Old World Amish: Their Enduring Way of Life

by Donald B. Kraybill
The Johns Hopkins University Press, 1993 (187 pages, cloth, $39.95)

Thoroughly out of place in modern America – yet powerfully reminiscent of the American past – the Old Order Amish inspire both curiosity and admiration. However, Amish life is much different from the quaint and romantic existence often depicted in conventional photography books. With extraordinary color photographs by Lucian Niemeyer and an authoritative text, Old World Amish: Their Enduring Way of Life captures not only the beauty and charm of Amish life but also its richness and complexity. The photographer earned the trust and friendship of Amish families by helping to harvest crops on their farms in Lancaster County, site of one of the oldest Amish settlements in North America. He gained acceptance in a community that draws sharp lines of separation from the outside world and has, by tradition, shunned photography. Encouraged by Amish friends who welcomed the opportunity to correct inaccurate accounts of their way of life, Niemeyer began to assemble this honest and sensitive photographic record. He worked without filters or darkroom manipulations, using only natural light. The results are unprecedented glimpses of families, community gatherings, even the seldomly seen interiors of Amish houses and schools. In the accompanying text, Donald B. Kraybill tells the often surprising story of today’s Old Order Amish. His introduction provides a sweeping overview of Amish life in North America and explains how a traditional people have managed not merely to survive but to flourish in the midst of modern life. In thirty-five vignettes, the author explains the sect’s views on matters ranging from childbirth to “the politics of separation.” His concluding essay examines why modern observers are so drawn to the Amish and their traditional values. Detailing the rigors of hard work, the strength of family and community, the discipline of religion, and the inevitable Amish compromises with modernity, Old Order Amish: Their Enduring Way of Life offers an authentic portrait of the Amish in striking photographs and honest accounts of their daily concerns and time-honored traditions.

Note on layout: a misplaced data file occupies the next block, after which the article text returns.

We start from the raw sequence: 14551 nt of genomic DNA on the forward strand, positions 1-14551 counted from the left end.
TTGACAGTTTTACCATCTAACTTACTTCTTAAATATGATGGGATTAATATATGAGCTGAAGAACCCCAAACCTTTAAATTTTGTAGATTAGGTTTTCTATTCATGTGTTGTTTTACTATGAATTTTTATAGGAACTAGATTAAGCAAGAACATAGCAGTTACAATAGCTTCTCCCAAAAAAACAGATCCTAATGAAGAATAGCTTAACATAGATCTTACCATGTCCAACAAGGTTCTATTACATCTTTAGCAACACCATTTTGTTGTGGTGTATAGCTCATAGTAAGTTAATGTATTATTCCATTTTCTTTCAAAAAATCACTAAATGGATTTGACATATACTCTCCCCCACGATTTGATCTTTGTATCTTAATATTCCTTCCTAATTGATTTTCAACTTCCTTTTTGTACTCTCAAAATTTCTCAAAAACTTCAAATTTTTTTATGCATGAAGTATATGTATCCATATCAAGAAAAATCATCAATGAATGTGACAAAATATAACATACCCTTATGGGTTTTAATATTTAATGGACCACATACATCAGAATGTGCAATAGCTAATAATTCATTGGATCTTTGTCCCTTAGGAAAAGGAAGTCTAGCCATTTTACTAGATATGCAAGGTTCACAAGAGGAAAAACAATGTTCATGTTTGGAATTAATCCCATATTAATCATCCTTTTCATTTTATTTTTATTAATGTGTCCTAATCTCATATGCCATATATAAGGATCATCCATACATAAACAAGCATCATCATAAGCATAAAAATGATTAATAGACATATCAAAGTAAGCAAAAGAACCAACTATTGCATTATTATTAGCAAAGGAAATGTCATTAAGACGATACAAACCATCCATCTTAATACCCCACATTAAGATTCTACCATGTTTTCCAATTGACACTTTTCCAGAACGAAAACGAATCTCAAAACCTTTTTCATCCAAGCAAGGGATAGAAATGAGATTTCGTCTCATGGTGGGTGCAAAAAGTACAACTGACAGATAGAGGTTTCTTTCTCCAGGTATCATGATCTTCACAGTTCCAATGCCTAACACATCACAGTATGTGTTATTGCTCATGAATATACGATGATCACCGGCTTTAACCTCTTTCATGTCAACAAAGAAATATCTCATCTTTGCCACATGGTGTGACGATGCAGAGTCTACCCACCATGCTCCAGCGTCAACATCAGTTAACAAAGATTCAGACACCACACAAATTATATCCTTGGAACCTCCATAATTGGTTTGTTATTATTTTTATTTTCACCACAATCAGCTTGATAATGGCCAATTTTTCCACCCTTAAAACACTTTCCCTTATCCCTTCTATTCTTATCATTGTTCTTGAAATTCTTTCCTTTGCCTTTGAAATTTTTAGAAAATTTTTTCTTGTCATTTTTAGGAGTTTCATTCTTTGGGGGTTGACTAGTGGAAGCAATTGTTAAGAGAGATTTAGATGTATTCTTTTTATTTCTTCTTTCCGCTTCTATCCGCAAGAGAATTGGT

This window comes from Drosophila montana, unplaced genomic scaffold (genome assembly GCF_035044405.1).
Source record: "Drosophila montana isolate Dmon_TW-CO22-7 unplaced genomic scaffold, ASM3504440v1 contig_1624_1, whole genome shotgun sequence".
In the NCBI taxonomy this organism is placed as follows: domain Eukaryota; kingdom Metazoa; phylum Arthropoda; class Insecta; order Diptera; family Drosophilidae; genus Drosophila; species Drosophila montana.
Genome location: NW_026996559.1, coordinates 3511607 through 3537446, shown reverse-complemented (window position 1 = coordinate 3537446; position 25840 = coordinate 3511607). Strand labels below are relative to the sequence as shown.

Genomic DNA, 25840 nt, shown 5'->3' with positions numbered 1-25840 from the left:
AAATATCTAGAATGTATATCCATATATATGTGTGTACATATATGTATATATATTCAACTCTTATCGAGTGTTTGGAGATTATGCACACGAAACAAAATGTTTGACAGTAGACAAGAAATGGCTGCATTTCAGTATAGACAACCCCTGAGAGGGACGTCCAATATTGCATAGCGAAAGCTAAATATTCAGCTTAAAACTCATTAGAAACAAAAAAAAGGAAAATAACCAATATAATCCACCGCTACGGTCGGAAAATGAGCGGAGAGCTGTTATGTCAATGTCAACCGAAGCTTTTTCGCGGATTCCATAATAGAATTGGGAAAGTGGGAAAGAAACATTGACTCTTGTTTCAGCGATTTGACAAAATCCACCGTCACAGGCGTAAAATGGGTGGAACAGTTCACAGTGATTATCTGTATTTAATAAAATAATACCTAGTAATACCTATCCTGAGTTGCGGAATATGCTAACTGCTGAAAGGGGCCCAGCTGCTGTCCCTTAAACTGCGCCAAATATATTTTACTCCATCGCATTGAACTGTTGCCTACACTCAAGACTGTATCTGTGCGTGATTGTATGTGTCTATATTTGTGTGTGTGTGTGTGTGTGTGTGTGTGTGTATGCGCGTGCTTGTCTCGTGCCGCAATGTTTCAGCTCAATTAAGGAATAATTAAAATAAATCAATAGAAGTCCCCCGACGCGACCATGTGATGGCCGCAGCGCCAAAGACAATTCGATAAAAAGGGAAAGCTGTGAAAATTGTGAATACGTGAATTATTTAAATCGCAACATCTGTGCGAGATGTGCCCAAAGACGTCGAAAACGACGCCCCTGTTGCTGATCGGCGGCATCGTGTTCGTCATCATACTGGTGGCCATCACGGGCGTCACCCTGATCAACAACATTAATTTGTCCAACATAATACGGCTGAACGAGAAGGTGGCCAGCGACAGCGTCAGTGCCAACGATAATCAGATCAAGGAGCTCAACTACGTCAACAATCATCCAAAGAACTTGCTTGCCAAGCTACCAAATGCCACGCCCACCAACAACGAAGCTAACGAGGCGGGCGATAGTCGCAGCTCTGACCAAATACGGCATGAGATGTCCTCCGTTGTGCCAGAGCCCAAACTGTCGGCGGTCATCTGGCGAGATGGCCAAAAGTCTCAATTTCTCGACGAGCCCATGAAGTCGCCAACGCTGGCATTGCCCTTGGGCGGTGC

Making Arms in the Machine Age: Philadelphia’s Frankford Arsenal, 1816-1870

by James J. Farley
Penn State Press, 1994 (142 pages, cloth, $32.50)

Not long after the War of 1812, the United States Army established several arsenals, including the Frankford Arsenal in Philadelphia, to build up reserves of arms and ammunition then in short supply. The Army at the time was held in low regard because of its perceived performance in the war, so the creation of these arsenals was not welcomed. By the second half of the nineteenth century, however, the arsenal at Frankford had integrated itself into the community and had become a valued and well-respected institutional member. Making Arms in the Machine Age: Philadelphia’s Frankford Arsenal, 1816-1870, traces the growth and development of this installation over the course of a half-century. During this period, the arsenal evolved from a small post where skilled workers hand-produced small arms ammunition to a full-scale industri­al complex employing a large civilian workforce. The author uses the history of this arsenal to examine larger issues, including the rapidly changing technolo­gy of nineteenth-century warfare, the impact of new technology on the U.S. Army, and the reactions of workers, their families, and their communities to the coming of industrialization. Making Arms in the Machine Age contends that the Army’s Ordnance Department created an industrial system of manufacture at Frankford well in advance of private industry. This book also argues that the evolution of the Army into an employer of thousands of civilians helped to end the isolation and anti-militarism that plagued it after the War of 1812. Making Arms in the Machine Age details a period of great change at the Frankford Arsenal and explores how this technological evolution affected work, workers, and the local communities.